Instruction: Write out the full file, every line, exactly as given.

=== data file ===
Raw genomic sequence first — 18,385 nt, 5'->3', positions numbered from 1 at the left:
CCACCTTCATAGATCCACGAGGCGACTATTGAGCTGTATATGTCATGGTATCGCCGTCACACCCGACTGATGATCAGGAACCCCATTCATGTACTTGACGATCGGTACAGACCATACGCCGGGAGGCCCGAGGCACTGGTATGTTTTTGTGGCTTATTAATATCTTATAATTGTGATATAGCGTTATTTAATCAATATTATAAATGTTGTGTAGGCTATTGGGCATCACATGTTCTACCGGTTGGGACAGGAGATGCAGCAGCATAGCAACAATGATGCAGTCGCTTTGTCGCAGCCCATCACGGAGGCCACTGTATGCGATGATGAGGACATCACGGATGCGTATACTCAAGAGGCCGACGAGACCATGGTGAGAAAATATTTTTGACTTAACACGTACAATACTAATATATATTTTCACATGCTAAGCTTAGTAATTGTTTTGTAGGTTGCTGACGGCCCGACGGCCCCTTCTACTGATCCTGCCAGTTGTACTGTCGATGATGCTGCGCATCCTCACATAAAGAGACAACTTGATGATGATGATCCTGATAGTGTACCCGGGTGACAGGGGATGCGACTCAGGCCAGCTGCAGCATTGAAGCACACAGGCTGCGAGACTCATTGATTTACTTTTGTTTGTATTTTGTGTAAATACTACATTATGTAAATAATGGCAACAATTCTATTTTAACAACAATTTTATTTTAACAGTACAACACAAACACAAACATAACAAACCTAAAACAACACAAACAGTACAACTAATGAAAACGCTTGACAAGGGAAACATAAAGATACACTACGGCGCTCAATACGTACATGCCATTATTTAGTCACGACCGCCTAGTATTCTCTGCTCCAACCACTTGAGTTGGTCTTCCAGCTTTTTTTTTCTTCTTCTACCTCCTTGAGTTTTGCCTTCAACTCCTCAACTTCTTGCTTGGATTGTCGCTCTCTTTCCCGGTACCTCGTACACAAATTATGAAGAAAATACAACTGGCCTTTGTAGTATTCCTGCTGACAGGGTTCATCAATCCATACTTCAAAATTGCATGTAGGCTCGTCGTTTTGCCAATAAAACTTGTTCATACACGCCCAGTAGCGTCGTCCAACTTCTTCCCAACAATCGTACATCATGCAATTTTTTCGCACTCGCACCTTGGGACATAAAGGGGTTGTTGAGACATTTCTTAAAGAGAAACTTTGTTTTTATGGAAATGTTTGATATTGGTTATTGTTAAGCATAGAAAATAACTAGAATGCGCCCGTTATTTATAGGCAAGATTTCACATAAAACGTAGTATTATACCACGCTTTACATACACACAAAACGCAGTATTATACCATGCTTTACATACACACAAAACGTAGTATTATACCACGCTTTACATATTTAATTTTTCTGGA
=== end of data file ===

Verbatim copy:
Raw genomic sequence first — 18,385 nt, 5'->3', positions numbered from 1 at the left:
CCACCTTCATAGATCCACGAGGCGACTATTGAGCTGTATATGTCATGGTATCGCCGTCACACCCGACTGATGATCAGGAACCCCATTCATGTACTTGACGATCGGTACAGACCATACGCCGGGAGGCCCGAGGCACTGGTATGTTTTTGTGGCTTATTAATATCTTATAATTGTGATATAGCGTTATTTAATCAATATTATAAATGTTGTGTAGGCTATTGGGCATCACATGTTCTACCGGTTGGGACAGGAGATGCAGCAGCATAGCAACAATGATGCAGTCGCTTTGTCGCAGCCCATCACGGAGGCCACTGTATGCGATGATGAGGACATCACGGATGCGTATACTCAAGAGGCCGACGAGACCATGGTGAGAAAATATTTTTGACTTAACACGTACAATACTAATATATATTTTCACATGCTAAGCTTAGTAATTGTTTTGTAGGTTGCTGACGGCCCGACGGCCCCTTCTACTGATCCTGCCAGTTGTACTGTCGATGATGCTGCGCATCCTCACATAAAGAGACAACTTGATGATGATGATCCTGATAGTGTACCCGGGTGACAGGGGATGCGACTCAGGCCAGCTGCAGCATTGAAGCACACAGGCTGCGAGACTCATTGATTTACTTTTGTTTGTATTTTGTGTAAATACTACATTATGTAAATAATGGCAACAATTCTATTTTAACAACAATTTTATTTTAACAGTACAACACAAACACAAACATAACAAACCTAAAACAACACAAACAGTACAACTAATGAAAACGCTTGACAAGGGAAACATAAAGATACACTACGGCGCTCAATACGTACATGCCATTATTTAGTCACGACCGCCTAGTATTCTCTGCTCCAACCACTTGAGTTGGTCTTCCAGCTTTTTTTTTCTTCTTCTACCTCCTTGAGTTTTGCCTTCAACTCCTCAACTTCTTGCTTGGATTGTCGCTCTCTTTCCCGGTACCTCGTACACAAATTATGAAGAAAATACAACTGGCCTTTGTAGTATTCCTGCTGACAGGGTTCATCAATCCATACTTCAAAATTGCATGTAGGCTCGTCGTTTTGCCAATAAAACTTGTTCATACACGCCCAGTAGCGTCGTCCAACTTCTTCCCAACAATCGTACATCATGCAATTTTTTCGCACTCGCACCTTGGGACATAAAGGGGTTGTTGAGACATTTCTTAAAGAGAAACTTTGTTTTTATGGAAATGTTTGATATTGGTTATTGTTAAGCATAGAAAATAACTAGAATGCGCCCGTTATTTATAGGCAAGATTTCACATAAAACGTAGTATTATACCACGCTTTACATACACACAAAACGCAGTATTATACCATGCTTTACATACACACAAAACGTAGTATTATACCACGCTTTACATATTTAATTTTTCTGGA